Rhoades feels confident that Indian people can turn the challenges they face into opportunities to continue to enhance Indian health.

Path into Medicine

Rhoades isn’t certain what drew him into medicine, but he suspects that he was influenced by the fact that his maternal grandfather was a physician and that there were a number of traditional healers on his grandmother’s side of the family. He also enjoyed science. As he reflects on his career, he says, “I think I was fated to become a physician.”

About 1895 Rhoades’ non-Indian grandfather, who came from a prominent family in Stamford, Connecticut, traveled to the Kiowa, Comanche and Apache reservation in what was to become rural SW Oklahoma. (This was before Oklahoma statehood in 1907.) While caring for patients in Connecticut, he had developed tuberculosis and wasn’t expected to live. However, while residing in the Mt. Scott area of the reservation, he made a somewhat miraculous recovery and married Rhoades’ Kiowa grandmother.

“After my grandmother died, we lived with him. Although he didn’t have an active practice at that time, people still came to his house to seek him out because they were suffering. I was struck by the kind of a calling that he had.”

Rhoades was also acutely aware of the prominence of his American Indian forebears as healing people. His continued respect for traditional healers is evident in his becoming a hereditary keeper of Kiowa Buffalo Medicine, a responsibility that he believes is too important and too sacred to discuss casually or publicly, a belief that he feels extends to what he calls “true Indian medicine.”
3. Dr. Rhoades in Kiowa gourd clan regalia Dr. Rhoades in Kiowa gourd clan regalia

In Rhoades’ article in the Summer 1996 issue of Winds of Change entitled “Two Paths to Healing,” he wrote that during his tenure as Director of the IHS, he didn’t establish a corps of traditional Indian consultants. “I belong to the group that feels strongly about the sanctity of Indian medicine and believe it would necessarily become trivialized if it were to become part of the ‘bureaucracy.”

During the Great Depression, Rhoades attended a one-room country school. Only 36 students were in his high school graduating class. The sciences, such as chemistry, were taught every other year.

Rhoades attended Lafayette College in Easton, Pennsylvania on a scholarship. For financial reasons, after three years of college, he applied to, and was admitted to medical school. He considered attending the MCP Hahnemann School of Medicine from which his grandfather graduated in 1895. He decided instead to return to Oklahoma and study medicine at the University of Oklahoma.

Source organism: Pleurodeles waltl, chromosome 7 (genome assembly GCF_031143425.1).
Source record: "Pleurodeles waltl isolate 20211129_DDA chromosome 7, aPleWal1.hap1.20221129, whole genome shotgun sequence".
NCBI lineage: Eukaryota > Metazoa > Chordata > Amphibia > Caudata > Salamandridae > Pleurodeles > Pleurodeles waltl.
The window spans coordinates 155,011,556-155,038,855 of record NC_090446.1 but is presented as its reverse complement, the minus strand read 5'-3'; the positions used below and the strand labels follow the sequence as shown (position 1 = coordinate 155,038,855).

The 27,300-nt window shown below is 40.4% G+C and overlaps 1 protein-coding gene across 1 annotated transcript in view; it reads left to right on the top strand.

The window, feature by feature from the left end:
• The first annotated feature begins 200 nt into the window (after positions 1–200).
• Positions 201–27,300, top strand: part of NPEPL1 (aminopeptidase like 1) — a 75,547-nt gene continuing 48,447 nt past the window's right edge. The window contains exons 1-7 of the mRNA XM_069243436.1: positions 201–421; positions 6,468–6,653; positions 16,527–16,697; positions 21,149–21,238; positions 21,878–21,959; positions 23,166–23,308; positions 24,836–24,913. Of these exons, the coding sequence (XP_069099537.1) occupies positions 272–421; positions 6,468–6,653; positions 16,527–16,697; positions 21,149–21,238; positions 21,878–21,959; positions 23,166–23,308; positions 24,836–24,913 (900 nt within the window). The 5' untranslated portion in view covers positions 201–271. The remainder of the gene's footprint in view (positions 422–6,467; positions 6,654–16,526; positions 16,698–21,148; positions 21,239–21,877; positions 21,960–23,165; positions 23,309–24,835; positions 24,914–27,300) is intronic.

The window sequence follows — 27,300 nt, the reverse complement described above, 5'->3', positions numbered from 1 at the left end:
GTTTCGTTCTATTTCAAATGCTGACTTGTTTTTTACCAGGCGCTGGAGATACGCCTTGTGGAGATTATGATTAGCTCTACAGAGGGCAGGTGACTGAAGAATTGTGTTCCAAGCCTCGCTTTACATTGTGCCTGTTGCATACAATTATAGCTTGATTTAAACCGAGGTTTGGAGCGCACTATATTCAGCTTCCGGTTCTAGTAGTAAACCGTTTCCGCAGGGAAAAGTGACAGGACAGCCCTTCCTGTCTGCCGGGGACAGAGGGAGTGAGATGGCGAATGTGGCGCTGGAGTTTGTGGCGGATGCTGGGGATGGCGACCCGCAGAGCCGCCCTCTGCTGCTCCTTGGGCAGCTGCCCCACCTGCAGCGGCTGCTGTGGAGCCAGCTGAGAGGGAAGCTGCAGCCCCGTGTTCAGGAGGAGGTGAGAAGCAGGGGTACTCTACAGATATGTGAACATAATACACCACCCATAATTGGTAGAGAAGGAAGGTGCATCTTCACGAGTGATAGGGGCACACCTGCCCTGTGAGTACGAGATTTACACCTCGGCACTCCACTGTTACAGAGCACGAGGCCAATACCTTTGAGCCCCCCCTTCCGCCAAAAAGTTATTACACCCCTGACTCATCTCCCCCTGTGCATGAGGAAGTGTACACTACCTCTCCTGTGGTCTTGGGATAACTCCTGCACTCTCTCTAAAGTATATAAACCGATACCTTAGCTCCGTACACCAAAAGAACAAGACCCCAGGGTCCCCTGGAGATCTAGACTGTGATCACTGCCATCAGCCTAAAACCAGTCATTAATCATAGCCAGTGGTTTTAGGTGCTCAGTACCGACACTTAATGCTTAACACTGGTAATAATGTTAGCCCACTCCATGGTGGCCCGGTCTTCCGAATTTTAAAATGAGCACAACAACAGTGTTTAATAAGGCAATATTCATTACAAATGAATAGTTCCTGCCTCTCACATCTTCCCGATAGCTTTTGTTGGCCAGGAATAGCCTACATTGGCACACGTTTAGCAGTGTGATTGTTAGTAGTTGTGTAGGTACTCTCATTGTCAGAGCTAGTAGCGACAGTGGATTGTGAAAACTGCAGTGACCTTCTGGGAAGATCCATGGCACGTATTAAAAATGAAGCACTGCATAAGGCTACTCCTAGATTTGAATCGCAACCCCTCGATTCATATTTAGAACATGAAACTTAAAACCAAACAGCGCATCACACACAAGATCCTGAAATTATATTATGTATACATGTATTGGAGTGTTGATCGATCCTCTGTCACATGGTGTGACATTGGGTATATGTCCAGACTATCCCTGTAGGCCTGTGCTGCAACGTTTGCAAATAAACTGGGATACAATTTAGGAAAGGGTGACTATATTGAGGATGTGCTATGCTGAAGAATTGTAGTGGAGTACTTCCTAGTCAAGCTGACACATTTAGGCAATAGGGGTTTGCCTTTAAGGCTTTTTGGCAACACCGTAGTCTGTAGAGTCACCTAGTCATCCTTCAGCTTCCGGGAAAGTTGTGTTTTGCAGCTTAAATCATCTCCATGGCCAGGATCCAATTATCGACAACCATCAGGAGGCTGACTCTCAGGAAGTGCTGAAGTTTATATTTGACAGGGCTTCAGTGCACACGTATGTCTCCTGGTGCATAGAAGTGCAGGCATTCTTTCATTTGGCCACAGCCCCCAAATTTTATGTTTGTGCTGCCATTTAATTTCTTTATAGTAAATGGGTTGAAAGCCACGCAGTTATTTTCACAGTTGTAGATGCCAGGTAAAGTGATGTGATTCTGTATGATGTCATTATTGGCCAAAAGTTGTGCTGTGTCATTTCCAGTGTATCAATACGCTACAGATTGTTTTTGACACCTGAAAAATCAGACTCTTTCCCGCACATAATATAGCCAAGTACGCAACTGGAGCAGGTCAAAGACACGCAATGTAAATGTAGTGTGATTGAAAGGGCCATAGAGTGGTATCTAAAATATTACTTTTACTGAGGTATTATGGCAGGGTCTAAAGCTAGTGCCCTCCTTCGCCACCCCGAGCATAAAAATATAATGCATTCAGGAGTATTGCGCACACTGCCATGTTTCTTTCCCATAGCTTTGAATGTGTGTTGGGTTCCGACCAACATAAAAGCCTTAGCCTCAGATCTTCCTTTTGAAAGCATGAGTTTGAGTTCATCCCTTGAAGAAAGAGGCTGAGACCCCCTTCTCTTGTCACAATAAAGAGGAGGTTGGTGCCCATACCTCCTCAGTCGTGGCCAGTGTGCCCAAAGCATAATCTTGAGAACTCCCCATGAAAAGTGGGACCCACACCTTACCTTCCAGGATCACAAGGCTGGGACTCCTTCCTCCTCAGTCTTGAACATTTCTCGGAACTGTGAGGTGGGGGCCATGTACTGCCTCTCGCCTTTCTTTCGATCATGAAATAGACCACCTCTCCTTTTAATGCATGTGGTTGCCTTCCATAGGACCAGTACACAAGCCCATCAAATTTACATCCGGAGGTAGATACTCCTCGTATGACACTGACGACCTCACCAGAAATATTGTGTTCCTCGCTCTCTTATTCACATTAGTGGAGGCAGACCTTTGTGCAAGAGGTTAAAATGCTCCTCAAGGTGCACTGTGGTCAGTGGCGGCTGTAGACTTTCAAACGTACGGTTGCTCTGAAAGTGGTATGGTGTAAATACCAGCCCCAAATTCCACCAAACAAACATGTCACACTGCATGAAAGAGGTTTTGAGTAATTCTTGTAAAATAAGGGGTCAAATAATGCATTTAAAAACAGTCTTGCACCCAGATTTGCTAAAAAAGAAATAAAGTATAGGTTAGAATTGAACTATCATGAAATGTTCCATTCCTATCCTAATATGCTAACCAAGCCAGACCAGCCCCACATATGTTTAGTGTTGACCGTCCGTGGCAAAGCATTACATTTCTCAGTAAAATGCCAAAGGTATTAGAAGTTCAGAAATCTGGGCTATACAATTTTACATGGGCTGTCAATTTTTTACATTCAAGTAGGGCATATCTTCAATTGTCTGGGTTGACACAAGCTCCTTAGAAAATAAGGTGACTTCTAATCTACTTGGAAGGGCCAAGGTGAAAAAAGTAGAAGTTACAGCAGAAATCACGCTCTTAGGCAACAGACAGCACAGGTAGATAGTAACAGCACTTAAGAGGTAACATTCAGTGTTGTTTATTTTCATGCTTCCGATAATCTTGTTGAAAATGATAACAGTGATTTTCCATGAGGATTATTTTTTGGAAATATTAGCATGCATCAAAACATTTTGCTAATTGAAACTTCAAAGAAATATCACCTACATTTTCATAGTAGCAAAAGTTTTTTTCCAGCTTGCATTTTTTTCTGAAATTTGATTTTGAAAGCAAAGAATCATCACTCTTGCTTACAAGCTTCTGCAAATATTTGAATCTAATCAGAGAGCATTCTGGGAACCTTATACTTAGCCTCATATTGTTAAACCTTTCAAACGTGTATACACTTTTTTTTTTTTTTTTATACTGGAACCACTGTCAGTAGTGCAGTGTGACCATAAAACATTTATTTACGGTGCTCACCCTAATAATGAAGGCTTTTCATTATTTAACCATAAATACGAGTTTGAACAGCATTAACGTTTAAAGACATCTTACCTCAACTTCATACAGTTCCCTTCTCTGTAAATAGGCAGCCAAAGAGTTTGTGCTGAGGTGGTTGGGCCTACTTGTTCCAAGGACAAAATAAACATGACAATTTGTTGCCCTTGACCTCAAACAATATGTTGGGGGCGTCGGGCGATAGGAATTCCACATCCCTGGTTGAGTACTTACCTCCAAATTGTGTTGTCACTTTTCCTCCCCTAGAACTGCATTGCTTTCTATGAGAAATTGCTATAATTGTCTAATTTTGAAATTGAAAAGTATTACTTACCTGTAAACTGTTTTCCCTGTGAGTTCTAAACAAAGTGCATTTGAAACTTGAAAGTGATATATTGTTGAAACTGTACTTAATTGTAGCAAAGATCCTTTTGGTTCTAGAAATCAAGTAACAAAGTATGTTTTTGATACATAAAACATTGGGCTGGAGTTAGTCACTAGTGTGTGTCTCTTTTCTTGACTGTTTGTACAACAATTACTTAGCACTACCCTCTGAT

Medical Education

Rhoades was the first member of his tribe to receive a doctoral degree. After receiving his MD, Rhoades spent a year at Gorgas Hospital in the Canal Zone doing a rotating internship, in which he spent time in all of the major specialties. The residency slots in internal medicine at Gorgas were closed when Rhoades belatedly decided he wanted to be an internist. Fortunately, he was able to complete his internal medicine residency with a sub-specialty in the relatively new field of infectious disease at the University of Oklahoma Medical Center.

Air Force

In 1957 when Rhoades began his residency training, he entered active duty in the U.S. Air Force. He was paid at a lieutenant’s salary. Following his residency, Rhoades did his payback for 5 years (1961-1966) at 800-bed Wilford Hall Hospital at Lackland Air Force Base in San Antonio, Texas. Rhoades established and become chief of a new infectious diseases section, which over time included 80 inpatient beds, a large outpatient service, and an active clinical research program. Rhoades directed patient care and teaching, guiding the work of 5 full-time physicians, 4 residents, interns, and fellows. He remembers it as a “fabulous” experience.

Working with His and Other Tribes

Rhoades returned to Oklahoma from the Air Force in the late summer of 1966. “This coincided with the appointment of Robert Bennett, Oneida, as the Commissioner of Indian Affairs. Bennett made a tour through the U.S. getting acquainted. He came to Oklahoma City to meet with all of the tribes. I was interested in doing something with my own tribe, so I went to the meeting.

Rhoades’ tribe put him right to work, helping them organize themselves. In 1961 the Comanches had withdrawn from the former Kiowa, Apache and Comanche business committee and established their own governance and constitution. The Kiowas were left with the Bureau of Indian Affairs running all of their business. “We had no organization of any kind. More programs were becoming available through the old Office of Economic Opportunity. So I became very heavily immersed in Kiowa activities. I was elected to serve on an Interim Committee to get the constitution and other programs underway.

“This period also coincided with a greater interest in seeking advances in health. In 1954 the responsibility for Indian health care had been transferred to the Public Health Service. This led to the creation of the Indian Health Service in 1955 when I was in my senior year in medical school. So I became more and more involved in local, regional and national matters related to Indian health.” (For example, Rhoades was a founding member of the Oklahoma Area Health Advisory Board and the Committee for Long Range Planning of the IHS. He sat on the health committees both for the National Congress of American Indians and the Association on American Indian Affairs. In 1976 he was active in securing the passage of the Indian Health Care Improvement Act.)

University of Oklahoma (1966-1982)

Rhoades returned to his alma mater, OU, to establish an infectious diseases section and direct patient care, research, and teaching. During this period the infectious diseases section became nationally recognized for its teaching and research in the fields of nosocomial infections (infections originating in the hospital); tuberculosis; and fungal diseases. Again Rhoades guided full-time physicians, residents, interns, and fellows.